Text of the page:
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Syracuse holds off Duke for 91-89 win in OT

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Chuck Liddy - cliddy@newsobserver.com
Duke guard Quinn Cook goes in against Syracuse forward C.J. Fair in the first half at the Carrier Dome in Syracuse.

SYRACUSE, N.Y. This is what college sports are all about, at least in Mike Krzyzewski’s eyes. It’s the tradition that separates the college game from its professional counterpart, and with Duke and Syracuse, the programs built by Krzyzewski and Jim Boeheim, the biggest stage is set.

The game that was played – a 91-89 overtime win for the undefeated Orange – is the type of game that’s befitting to kick off a new conference rivalry, with two of the best programs set to duel for years to come. Fantastic games and great performances will likely continue in this new rivalry. No matter what greatness follows it, this game will always be remembered and never overshadowed.

Rasheed Sulaimon’s off-balance 3-pointer that beat the regulation buzzer will be replayed countless again and again. Maybe, too, will Rodney Hood’s one-handed dunk attempt with 13 seconds remaining in overtime and Duke down by one. The referees ruled it was blocked by Rakeem Christmas, and the Orange was able to seal the game at the free-throw line.

“Rodney made a heck of a play. A big-time play,” Krzyzewski said. “The operation was a success but it didn’t end up exactly well.”

Syracuse students started camping out on Jan. 19, nearly two weeks ago. In total, 35,446 fans packed the Carrier Dome, a new on-campus record for Division I basketball attendance. “Beat Duke” signs could be found in the airport, on city buses and on electronic billboards dotting the highways. And with nine minutes to go, it certainly looked like the No. 2 Orange (21-0, 8-0 ACC) were going to beat the No. 17 Blue Devils (17-5, 6-3).

Amile Jefferson, Jabari Parker and 3-point specialist Andre Dawkins all had four fouls. Parker’s third and fourth had come with one second in between them, with 10 minutes, 45 seconds left on the second-half clock. It had looked like he could take over Jefferson’s role in the high post, an essential position to beat the Syracuse 2-3 zone.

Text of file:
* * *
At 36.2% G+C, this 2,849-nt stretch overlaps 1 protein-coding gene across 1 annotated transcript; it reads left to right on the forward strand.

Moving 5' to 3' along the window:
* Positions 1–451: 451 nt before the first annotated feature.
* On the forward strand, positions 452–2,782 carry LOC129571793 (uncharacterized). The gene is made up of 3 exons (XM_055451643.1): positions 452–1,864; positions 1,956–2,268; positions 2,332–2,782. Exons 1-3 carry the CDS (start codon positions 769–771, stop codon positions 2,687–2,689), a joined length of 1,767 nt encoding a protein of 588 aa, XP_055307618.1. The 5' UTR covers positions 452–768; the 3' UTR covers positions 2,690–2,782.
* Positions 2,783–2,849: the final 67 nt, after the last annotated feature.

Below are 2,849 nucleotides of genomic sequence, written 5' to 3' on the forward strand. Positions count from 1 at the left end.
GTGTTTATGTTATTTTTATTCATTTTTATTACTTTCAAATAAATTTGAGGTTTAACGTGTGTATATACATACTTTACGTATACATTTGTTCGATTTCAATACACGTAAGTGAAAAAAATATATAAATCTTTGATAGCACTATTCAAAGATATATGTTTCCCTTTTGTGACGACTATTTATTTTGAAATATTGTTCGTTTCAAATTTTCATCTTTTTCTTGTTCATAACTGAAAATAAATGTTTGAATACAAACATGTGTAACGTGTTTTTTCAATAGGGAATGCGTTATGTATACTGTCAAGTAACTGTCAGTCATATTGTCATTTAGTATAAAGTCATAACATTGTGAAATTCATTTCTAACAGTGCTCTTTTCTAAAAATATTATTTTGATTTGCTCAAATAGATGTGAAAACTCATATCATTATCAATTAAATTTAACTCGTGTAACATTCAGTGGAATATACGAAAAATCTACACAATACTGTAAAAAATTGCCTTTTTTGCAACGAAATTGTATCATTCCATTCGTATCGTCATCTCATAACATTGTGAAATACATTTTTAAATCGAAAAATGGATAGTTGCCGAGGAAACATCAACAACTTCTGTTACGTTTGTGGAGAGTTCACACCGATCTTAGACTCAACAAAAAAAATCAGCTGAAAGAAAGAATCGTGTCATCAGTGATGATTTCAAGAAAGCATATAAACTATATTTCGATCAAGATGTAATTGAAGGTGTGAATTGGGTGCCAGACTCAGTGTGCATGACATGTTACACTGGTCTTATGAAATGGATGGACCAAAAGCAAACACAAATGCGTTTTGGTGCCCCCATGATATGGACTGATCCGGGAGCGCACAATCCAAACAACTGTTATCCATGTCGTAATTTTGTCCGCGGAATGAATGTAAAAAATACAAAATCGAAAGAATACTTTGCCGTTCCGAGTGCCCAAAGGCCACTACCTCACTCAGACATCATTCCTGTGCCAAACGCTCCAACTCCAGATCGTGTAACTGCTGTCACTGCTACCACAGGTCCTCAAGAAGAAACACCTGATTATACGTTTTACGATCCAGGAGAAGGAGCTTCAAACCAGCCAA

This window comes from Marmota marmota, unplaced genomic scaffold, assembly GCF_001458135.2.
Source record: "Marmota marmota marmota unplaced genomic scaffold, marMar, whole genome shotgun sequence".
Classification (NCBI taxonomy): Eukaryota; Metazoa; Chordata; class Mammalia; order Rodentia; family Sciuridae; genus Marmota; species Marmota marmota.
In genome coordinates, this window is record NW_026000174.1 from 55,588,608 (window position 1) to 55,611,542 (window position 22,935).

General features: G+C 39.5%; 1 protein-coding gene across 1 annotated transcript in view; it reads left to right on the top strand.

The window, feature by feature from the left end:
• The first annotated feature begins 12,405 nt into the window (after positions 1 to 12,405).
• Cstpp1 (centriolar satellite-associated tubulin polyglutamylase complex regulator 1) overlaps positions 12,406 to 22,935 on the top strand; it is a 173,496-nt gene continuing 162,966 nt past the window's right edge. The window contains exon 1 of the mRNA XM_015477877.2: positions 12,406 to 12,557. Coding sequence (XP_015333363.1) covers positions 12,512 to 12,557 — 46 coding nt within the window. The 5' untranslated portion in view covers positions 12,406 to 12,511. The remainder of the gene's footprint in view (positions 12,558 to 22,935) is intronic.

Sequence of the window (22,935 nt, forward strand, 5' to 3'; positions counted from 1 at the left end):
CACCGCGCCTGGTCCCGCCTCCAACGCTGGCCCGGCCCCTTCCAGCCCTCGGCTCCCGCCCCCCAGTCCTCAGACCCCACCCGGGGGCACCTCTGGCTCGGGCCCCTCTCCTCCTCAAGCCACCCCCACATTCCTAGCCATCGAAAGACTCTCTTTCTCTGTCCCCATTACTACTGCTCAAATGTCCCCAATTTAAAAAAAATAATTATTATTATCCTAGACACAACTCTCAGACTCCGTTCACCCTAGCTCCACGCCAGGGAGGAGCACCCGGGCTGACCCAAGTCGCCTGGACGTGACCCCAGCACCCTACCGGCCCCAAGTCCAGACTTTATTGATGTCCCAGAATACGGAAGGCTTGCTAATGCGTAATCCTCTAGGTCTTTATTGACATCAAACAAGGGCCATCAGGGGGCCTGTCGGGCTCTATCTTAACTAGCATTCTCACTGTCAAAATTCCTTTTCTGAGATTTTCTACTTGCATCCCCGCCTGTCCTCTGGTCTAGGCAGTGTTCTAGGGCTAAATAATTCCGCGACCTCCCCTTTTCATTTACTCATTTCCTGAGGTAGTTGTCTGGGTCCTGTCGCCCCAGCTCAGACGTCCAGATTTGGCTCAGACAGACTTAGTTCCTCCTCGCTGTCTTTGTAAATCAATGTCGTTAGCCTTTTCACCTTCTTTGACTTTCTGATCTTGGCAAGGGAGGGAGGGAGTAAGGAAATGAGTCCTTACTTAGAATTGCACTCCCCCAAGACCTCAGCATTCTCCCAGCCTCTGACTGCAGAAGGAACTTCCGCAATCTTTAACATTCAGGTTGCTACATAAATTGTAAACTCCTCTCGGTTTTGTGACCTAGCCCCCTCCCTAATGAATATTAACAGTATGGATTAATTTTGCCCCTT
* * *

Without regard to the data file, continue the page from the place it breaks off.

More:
Jefferson had been Duke’s most effective player on offense for the first 29 minutes of the game. When he excited after his fourth foul – with 11 minutes, 27 seconds remaining – with 14 points (6-of-9 from the floor), seven rebounds and four assists. Parker, who had been running cuts along the baseline, took over the high post on the Blue Devils’ next offensive possession, but then his foul trouble came a few seconds later. Just over a minute later, Andre Dawkins would join them on the bench after picking up his fourth foul.

When asked how difficult it was to lose Parker and Jefferson, Duke’s two best options for the high post, Krzyzewski responded, “What scale do you want me to measure it on? Is it like pain threshold, 1 to 10? It’s a 10. You’d rather have your best players in there.”

But despite Duke’s shorthanded and undersized lineup, the Orange weren’t able to pull away. Instead, Duke hung in there, thanks in large part to three straight 3s from an unlikely source, Tyler Thornton – a season-high from him. All three came from the wing, not the customary corner look he prefers.

Jefferson, Parker and Dawkins all took turns playing with four fouls down the stretch. With Duke trailing 73-70, Parker was called for an offensive foul – his fifth. He went to the bench for the final time with 1:42 remaining in the second half. Cook was able to cut the deficit to one with 1:23 to go in regulation thanks to two free throws.

Tyler Ennis, the point guard who has excelled in the clutch all year for Syracuse, put in a floater, but Rasheed Sulaimon made an off-balance 3-pointer, falling to the ground as a result of a Trevor Cooney foul. He missed the free throw that would have put Duke up by one. Instead, more free throws ensued, setting up the final shot in regulation, with Duke trailing 78-75, out of timeouts. Five seconds remained.

Sulaimon brings the ball down the floor the quickest, Krzyzewski said, so the ball went to him.

“Coach just told me to get the ball in and push it in transition and try to make a play. When I crossed halfcourt I saw a 3 open up, and I just took it with confidence. I thought it was good the whole way.”

Sulaimon paused. He sighed.

“I’m just so disappointed we didn’t win this game,” he said. “I thought we fought hard.

“We were still right there in the game. We thought we played good enough to win. We thought it was destiny for us to win.”

The overtime plan, with no Parker or Jefferson, who fouled out with 31 seconds left, was to trade 3s for 2s, Krzyzewski said. That’s what he thought it would take to win.

And he was almost right. The Blue Devils were ahead with one minute to go, but, ultimately, their inability to stop Jerami Grant from scoring in the paint at will – six of his eight overtime points were finished with a dunk – outweighed their 2-of-5 shooting from deep. Duke did finish with a season high 15 3s, on 36 attempts (41.7 percent).

“We played our hearts out,” Krzyzewski said. “I mean, geez, I can’t ask my team to play any harder than the way they played tonight.”

Keeley: 919-829-4556; Twitter: @laurakeeley
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